by Chris Saccaro
This week, “Glee” has the utmost privilege of being able to air its Valentine’s Day episode, “Heart,” on Valentine’s Day. And how does it repay the world? By mixing in religion, homophobia, and Whitney Houston covers!
Sometimes it seems like the writers of “Glee” are just filling in a “gay/religious storyline” quota. A perfectly normal episode will be plagued with seemingly random storylines dealing with gay bullying or religious dilemmas. And these plotlines are great in small doses. In fact, one should applaud “Glee” for shedding light on these issues when most shows don’t make mention of homosexuality or religion at all, unless it’s for a punch line. But it just happens so much on “Glee” that what would normally be a poignant commentary on our society, becomes an eye-roll inducing lecture.
This was especially true of Glee’s “Heart”. Thankfully though, all of this week’s homophobia stemmed from Santana and Brittany’s public displays of affection, and not something Kurt related. Anyone who has seen even a tiny fragment of “Glee“ knows that there has been enough “Anti-Gay” storylines for Kurt to last a whole series.
So, to change things up, Santana and Brittany are the focus, when their kiss is reported because someone felt offended based on religious grounds. While this storyline had potential, in the end, it was resolved (read: completely dropped) rather abruptly. We never find out who reported the kiss, nor do we find out why or how the religious student suddenly became accepting of homosexuality.
One thing we did find out, is that Kurt would be a much more interesting character if he got with Karofksy, the troubled ex-bully who announced his love for Kurt in the form of a creepy Valentine’s Day gift. This is an interesting story arc: the kid that bullied Kurt out of the school ends up falling in love with him? It might be a bit melodramatic, but Karofsky is proof that the writers have some indication of what character development is, even if it isn’t shown often.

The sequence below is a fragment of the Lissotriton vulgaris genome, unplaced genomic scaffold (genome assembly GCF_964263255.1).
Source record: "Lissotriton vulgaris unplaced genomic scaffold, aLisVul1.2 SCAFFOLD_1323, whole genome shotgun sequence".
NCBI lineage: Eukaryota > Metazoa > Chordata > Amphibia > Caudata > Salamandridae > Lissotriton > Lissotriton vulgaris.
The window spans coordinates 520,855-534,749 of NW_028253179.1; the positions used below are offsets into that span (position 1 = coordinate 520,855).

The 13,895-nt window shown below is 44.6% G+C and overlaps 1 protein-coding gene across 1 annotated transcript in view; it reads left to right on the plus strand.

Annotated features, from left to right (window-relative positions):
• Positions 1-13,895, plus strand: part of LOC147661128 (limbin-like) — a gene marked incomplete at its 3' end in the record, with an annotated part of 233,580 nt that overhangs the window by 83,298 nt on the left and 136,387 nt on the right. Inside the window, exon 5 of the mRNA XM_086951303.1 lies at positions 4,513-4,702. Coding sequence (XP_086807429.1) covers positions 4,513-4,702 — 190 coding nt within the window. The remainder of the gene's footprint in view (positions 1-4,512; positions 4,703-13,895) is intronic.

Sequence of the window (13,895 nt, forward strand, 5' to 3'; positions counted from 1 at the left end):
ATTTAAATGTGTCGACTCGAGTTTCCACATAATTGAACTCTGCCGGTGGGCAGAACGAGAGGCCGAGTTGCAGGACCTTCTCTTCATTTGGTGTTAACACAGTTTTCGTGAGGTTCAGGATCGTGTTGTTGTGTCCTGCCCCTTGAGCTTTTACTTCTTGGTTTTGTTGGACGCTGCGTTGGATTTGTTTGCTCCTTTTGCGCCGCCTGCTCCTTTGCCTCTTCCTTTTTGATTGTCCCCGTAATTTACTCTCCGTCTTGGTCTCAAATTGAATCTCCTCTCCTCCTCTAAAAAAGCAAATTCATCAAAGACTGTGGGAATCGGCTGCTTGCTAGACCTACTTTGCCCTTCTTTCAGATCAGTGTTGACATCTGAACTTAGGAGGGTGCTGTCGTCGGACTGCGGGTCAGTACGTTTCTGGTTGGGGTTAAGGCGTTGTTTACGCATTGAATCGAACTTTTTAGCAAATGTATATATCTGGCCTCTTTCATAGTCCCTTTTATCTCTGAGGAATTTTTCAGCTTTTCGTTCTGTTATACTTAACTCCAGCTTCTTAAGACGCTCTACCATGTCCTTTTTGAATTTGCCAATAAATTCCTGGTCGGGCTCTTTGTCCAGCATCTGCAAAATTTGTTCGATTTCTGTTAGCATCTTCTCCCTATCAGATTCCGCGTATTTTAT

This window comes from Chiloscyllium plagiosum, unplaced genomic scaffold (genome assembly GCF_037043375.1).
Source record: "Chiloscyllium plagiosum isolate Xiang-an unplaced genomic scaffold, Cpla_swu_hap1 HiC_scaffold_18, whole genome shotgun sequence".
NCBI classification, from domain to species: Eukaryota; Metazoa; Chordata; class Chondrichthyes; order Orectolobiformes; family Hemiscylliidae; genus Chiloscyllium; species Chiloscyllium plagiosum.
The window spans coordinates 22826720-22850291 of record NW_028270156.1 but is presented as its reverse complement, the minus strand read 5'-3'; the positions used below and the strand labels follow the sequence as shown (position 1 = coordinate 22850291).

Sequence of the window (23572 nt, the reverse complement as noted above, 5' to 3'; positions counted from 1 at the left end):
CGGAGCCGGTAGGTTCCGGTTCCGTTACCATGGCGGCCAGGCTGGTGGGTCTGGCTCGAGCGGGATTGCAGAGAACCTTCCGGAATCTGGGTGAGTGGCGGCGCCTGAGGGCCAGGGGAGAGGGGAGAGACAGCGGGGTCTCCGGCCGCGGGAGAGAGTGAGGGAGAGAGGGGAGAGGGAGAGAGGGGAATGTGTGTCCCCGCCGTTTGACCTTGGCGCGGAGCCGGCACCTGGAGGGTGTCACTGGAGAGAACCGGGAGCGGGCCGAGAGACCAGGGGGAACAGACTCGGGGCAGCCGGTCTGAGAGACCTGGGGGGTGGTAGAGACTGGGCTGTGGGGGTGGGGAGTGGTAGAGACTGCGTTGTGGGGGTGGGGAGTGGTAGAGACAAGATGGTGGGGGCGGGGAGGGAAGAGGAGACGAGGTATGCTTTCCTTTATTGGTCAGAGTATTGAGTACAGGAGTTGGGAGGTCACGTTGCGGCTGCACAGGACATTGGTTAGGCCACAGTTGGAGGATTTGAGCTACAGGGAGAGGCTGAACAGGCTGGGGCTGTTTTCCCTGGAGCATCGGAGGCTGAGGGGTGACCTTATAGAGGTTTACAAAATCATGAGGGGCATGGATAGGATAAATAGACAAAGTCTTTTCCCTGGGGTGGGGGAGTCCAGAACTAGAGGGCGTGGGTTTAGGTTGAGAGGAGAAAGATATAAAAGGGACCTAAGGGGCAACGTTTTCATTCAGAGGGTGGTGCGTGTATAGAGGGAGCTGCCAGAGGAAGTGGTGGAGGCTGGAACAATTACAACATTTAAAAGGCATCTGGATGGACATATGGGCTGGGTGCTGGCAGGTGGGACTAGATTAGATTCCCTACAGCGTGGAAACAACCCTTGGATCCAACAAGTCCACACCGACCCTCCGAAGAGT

Case in point, nearly every other character on the show. Whether it’s Artie being a tool, Rachel deciding to go ahead with the wedding, or Mercedes being religious, each character just does whatever suits the episode, only to do something completely different next week.
Overall, though, this being the third “theme” episode in a row, it wasn’t all that bad once you overlook the unnecessary religious/homophobic commentary. There were some great songs by “Glee’s” standards. Amber Riley (Mercedes) did a great cover of “I Will Always Love You,” which made absolute perfect sense with her storyline of breaking up with Sam. And it couldn’t have come at a better time, allowing Ryan Murphy to dedicate the whole episode to the late Whitney Houston. There were a bunch of other love songs that were bearable, and then some that gave everyone time to go to the bathroom or get a snack.
Chris Saccaro is a contributing writer. Email him at email@example.com.